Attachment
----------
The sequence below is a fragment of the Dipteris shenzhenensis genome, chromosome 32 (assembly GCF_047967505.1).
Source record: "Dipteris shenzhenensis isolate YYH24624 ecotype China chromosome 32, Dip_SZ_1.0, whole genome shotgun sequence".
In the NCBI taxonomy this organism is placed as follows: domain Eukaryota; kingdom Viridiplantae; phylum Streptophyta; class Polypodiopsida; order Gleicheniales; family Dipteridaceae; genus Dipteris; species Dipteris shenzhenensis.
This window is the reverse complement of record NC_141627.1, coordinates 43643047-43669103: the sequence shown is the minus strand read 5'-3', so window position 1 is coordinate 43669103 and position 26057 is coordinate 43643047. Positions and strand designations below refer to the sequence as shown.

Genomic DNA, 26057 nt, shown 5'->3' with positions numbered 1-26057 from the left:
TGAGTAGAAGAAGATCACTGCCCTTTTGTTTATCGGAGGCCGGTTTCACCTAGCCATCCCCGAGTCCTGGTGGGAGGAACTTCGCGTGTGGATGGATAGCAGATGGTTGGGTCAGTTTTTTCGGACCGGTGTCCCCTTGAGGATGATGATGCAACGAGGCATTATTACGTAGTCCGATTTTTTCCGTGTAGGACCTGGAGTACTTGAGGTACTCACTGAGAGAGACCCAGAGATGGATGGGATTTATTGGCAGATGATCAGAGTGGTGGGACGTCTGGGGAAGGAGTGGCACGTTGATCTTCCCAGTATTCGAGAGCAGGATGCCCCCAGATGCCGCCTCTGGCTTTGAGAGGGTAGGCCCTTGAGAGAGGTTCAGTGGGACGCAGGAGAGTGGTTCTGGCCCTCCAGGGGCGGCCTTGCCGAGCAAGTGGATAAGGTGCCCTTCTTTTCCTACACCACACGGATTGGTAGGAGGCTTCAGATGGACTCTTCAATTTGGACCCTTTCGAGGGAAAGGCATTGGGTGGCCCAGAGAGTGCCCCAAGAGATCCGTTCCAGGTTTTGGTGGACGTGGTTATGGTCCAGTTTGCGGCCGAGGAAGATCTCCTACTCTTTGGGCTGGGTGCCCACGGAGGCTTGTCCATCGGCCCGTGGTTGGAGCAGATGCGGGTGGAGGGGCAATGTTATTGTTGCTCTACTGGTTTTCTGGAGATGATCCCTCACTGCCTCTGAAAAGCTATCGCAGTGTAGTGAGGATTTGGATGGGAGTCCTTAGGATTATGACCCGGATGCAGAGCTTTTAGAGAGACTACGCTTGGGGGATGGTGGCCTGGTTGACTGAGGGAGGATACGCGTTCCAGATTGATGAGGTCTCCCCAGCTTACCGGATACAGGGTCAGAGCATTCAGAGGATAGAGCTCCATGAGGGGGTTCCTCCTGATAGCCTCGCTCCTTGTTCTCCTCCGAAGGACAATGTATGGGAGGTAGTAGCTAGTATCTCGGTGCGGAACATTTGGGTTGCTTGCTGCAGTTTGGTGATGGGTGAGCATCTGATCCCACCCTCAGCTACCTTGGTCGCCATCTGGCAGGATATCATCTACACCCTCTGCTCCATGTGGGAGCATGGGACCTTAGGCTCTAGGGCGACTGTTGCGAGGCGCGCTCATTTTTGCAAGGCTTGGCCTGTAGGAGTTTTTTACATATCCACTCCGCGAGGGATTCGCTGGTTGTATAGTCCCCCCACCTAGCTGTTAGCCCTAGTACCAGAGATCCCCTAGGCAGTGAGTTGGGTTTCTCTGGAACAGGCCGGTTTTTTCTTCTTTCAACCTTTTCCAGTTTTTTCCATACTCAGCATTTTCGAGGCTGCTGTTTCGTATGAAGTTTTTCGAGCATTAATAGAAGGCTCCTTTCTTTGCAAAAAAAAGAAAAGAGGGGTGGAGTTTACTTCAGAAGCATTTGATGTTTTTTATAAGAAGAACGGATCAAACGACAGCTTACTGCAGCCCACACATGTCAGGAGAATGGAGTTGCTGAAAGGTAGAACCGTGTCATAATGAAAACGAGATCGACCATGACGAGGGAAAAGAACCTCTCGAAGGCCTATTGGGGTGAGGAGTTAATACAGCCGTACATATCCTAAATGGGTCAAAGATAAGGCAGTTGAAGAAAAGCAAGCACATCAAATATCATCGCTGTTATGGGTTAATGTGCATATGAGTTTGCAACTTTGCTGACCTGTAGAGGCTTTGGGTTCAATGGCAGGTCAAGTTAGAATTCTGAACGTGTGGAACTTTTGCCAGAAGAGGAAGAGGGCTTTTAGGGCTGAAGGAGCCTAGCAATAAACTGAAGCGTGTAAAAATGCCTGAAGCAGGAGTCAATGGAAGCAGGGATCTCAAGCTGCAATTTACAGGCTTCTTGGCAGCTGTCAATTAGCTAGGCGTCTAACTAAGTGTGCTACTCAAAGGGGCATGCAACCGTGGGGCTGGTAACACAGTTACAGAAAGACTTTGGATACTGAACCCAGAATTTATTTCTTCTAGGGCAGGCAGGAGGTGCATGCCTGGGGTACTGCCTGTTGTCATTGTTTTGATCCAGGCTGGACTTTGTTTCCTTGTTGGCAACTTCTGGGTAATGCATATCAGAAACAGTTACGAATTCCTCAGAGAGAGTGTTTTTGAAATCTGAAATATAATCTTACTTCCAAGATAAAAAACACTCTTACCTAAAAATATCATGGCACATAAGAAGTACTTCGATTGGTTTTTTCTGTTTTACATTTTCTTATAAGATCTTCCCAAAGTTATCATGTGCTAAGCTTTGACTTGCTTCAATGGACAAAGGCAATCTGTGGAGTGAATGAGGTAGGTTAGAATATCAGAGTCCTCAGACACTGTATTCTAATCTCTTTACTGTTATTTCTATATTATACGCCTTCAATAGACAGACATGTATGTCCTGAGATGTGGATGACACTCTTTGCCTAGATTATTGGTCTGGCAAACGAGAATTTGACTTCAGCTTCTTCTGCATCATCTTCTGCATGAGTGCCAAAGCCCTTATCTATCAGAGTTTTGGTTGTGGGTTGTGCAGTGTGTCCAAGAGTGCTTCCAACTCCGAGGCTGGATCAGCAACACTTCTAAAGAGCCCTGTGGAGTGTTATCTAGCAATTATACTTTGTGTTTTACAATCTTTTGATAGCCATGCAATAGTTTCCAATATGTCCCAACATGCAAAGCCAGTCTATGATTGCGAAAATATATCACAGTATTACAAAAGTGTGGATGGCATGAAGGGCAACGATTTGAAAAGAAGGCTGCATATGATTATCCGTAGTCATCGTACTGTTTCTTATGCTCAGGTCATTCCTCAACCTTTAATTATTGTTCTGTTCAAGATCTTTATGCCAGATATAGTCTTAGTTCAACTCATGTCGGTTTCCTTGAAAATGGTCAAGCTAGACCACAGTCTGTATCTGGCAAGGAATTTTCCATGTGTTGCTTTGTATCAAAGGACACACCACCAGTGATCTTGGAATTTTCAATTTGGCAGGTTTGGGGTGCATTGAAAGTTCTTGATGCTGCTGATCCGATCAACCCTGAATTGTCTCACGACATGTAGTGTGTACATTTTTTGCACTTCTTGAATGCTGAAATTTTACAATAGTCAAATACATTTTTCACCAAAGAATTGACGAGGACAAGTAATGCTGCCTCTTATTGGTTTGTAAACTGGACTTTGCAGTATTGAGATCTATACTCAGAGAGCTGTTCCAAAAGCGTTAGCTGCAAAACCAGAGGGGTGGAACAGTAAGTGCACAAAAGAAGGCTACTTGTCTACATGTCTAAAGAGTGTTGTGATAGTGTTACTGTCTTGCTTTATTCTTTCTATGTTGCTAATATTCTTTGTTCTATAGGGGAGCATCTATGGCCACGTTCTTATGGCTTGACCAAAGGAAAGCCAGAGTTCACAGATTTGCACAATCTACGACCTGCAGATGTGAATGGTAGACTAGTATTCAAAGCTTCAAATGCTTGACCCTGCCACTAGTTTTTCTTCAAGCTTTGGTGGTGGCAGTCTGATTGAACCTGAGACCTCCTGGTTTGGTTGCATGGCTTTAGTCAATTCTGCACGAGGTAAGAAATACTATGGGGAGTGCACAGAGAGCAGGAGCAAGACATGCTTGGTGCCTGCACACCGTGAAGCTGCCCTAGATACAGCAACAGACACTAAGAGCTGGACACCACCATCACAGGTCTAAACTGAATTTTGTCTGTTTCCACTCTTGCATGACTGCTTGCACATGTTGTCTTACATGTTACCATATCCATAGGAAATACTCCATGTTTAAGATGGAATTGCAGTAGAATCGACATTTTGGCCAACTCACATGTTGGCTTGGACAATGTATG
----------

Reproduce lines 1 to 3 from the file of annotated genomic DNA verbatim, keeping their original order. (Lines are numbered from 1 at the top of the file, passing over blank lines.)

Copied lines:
The sequence below is a fragment of the Dipteris shenzhenensis genome, chromosome 32 (assembly GCF_047967505.1).
Source record: "Dipteris shenzhenensis isolate YYH24624 ecotype China chromosome 32, Dip_SZ_1.0, whole genome shotgun sequence".
In the NCBI taxonomy this organism is placed as follows: domain Eukaryota; kingdom Viridiplantae; phylum Streptophyta; class Polypodiopsida; order Gleicheniales; family Dipteridaceae; genus Dipteris; species Dipteris shenzhenensis.